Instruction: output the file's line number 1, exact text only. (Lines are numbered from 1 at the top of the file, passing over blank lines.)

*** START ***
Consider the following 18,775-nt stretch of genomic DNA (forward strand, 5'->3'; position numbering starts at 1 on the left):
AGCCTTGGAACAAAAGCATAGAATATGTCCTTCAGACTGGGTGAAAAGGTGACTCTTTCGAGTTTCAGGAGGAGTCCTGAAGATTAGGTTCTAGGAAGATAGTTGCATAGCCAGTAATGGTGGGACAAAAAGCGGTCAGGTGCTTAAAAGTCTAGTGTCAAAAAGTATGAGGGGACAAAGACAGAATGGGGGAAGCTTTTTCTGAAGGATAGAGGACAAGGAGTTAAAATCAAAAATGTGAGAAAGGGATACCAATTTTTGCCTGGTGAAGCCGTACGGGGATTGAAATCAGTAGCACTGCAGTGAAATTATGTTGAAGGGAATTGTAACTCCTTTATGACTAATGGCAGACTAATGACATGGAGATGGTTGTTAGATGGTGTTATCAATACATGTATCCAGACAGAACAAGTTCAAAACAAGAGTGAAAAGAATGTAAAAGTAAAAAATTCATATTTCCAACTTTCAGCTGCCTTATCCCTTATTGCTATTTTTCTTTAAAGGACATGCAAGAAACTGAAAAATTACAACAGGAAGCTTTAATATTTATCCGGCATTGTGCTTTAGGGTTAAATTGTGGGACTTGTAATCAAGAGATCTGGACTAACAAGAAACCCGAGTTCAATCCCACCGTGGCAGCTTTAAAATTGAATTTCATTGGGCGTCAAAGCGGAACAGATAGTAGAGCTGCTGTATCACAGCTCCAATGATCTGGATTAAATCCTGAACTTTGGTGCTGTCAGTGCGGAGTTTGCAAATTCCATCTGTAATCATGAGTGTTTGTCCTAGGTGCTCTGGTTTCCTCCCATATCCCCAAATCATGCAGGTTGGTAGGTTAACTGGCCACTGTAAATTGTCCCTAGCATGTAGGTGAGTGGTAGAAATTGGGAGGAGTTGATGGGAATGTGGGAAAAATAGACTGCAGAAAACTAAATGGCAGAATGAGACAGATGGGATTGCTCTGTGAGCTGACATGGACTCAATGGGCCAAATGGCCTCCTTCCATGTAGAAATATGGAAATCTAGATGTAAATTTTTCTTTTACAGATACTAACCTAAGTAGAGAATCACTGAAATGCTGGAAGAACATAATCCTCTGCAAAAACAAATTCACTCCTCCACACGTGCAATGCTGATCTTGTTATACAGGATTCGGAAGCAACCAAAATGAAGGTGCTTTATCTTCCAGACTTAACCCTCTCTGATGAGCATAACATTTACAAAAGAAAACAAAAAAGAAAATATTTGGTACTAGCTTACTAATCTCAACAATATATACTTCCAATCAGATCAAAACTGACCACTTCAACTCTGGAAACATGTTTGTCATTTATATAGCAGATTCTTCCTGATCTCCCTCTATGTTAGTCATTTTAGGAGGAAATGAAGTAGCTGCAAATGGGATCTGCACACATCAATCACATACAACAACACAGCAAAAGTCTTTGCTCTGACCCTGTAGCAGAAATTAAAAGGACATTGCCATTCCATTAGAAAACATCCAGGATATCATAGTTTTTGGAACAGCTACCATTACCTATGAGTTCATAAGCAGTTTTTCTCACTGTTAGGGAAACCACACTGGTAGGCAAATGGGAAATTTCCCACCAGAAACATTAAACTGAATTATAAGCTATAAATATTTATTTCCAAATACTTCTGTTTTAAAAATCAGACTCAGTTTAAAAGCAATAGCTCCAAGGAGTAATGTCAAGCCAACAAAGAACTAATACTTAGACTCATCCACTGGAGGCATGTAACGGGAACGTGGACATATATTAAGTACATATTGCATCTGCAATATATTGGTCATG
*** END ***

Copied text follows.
Consider the following 18,775-nt stretch of genomic DNA (forward strand, 5'->3'; position numbering starts at 1 on the left):